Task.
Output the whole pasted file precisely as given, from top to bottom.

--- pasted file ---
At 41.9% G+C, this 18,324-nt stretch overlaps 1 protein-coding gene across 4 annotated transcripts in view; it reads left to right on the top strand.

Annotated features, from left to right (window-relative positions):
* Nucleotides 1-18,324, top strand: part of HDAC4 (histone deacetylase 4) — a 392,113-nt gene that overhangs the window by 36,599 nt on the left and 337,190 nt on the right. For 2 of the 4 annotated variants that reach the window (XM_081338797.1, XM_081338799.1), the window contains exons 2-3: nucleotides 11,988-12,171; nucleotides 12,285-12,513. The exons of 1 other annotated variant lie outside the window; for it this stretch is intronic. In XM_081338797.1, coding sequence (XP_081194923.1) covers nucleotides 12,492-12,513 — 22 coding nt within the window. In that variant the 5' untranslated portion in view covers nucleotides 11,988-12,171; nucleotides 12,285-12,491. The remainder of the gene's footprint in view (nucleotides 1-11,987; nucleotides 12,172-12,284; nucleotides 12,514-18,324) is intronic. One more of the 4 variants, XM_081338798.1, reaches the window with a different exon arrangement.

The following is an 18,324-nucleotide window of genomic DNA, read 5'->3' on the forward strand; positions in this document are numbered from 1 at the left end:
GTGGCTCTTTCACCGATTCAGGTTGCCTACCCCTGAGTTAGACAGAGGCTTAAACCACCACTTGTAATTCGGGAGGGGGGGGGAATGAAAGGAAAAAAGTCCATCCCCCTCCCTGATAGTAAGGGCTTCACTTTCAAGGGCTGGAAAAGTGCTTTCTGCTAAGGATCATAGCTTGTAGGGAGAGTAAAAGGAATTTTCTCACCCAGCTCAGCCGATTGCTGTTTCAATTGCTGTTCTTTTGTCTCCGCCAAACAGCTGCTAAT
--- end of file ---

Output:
At 41.9% G+C, this 18,324-nt stretch overlaps 1 protein-coding gene across 4 annotated transcripts in view; it reads left to right on the top strand.

Annotated features, from left to right (window-relative positions):
* Nucleotides 1-18,324, top strand: part of HDAC4 (histone deacetylase 4) — a 392,113-nt gene that overhangs the window by 36,599 nt on the left and 337,190 nt on the right. For 2 of the 4 annotated variants that reach the window (XM_081338797.1, XM_081338799.1), the window contains exons 2-3: nucleotides 11,988-12,171; nucleotides 12,285-12,513. The exons of 1 other annotated variant lie outside the window; for it this stretch is intronic. In XM_081338797.1, coding sequence (XP_081194923.1) covers nucleotides 12,492-12,513 — 22 coding nt within the window. In that variant the 5' untranslated portion in view covers nucleotides 11,988-12,171; nucleotides 12,285-12,491. The remainder of the gene's footprint in view (nucleotides 1-11,987; nucleotides 12,172-12,284; nucleotides 12,514-18,324) is intronic. One more of the 4 variants, XM_081338798.1, reaches the window with a different exon arrangement.

The following is an 18,324-nucleotide window of genomic DNA, read 5'->3' on the forward strand; positions in this document are numbered from 1 at the left end:
GTGGCTCTTTCACCGATTCAGGTTGCCTACCCCTGAGTTAGACAGAGGCTTAAACCACCACTTGTAATTCGGGAGGGGGGGGGAATGAAAGGAAAAAAGTCCATCCCCCTCCCTGATAGTAAGGGCTTCACTTTCAAGGGCTGGAAAAGTGCTTTCTGCTAAGGATCATAGCTTGTAGGGAGAGTAAAAGGAATTTTCTCACCCAGCTCAGCCGATTGCTGTTTCAATTGCTGTTCTTTTGTCTCCGCCAAACAGCTGCTAAT